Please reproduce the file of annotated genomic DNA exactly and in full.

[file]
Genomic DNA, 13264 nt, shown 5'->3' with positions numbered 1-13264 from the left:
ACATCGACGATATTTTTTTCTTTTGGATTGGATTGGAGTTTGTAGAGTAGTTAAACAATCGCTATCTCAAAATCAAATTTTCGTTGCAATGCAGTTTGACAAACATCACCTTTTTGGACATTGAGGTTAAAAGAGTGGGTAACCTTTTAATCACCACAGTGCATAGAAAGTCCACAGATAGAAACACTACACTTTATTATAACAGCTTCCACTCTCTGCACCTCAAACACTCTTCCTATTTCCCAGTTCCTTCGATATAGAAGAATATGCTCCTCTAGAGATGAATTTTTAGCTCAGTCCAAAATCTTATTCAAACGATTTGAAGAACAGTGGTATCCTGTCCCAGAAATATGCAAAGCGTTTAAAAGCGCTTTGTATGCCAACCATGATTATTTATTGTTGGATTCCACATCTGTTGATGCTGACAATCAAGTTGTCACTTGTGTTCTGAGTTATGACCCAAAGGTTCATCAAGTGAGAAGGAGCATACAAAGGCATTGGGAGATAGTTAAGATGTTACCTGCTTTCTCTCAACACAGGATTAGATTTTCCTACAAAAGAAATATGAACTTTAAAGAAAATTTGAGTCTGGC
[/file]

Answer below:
Genomic DNA, 13264 nt, shown 5'->3' with positions numbered 1-13264 from the left:
ACATCGACGATATTTTTTTCTTTTGGATTGGATTGGAGTTTGTAGAGTAGTTAAACAATCGCTATCTCAAAATCAAATTTTCGTTGCAATGCAGTTTGACAAACATCACCTTTTTGGACATTGAGGTTAAAAGAGTGGGTAACCTTTTAATCACCACAGTGCATAGAAAGTCCACAGATAGAAACACTACACTTTATTATAACAGCTTCCACTCTCTGCACCTCAAACACTCTTCCTATTTCCCAGTTCCTTCGATATAGAAGAATATGCTCCTCTAGAGATGAATTTTTAGCTCAGTCCAAAATCTTATTCAAACGATTTGAAGAACAGTGGTATCCTGTCCCAGAAATATGCAAAGCGTTTAAAAGCGCTTTGTATGCCAACCATGATTATTTATTGTTGGATTCCACATCTGTTGATGCTGACAATCAAGTTGTCACTTGTGTTCTGAGTTATGACCCAAAGGTTCATCAAGTGAGAAGGAGCATACAAAGGCATTGGGAGATAGTTAAGATGTTACCTGCTTTCTCTCAACACAGGATTAGATTTTCCTACAAAAGAAATATGAACTTTAAAGAAAATTTGAGTCTGGC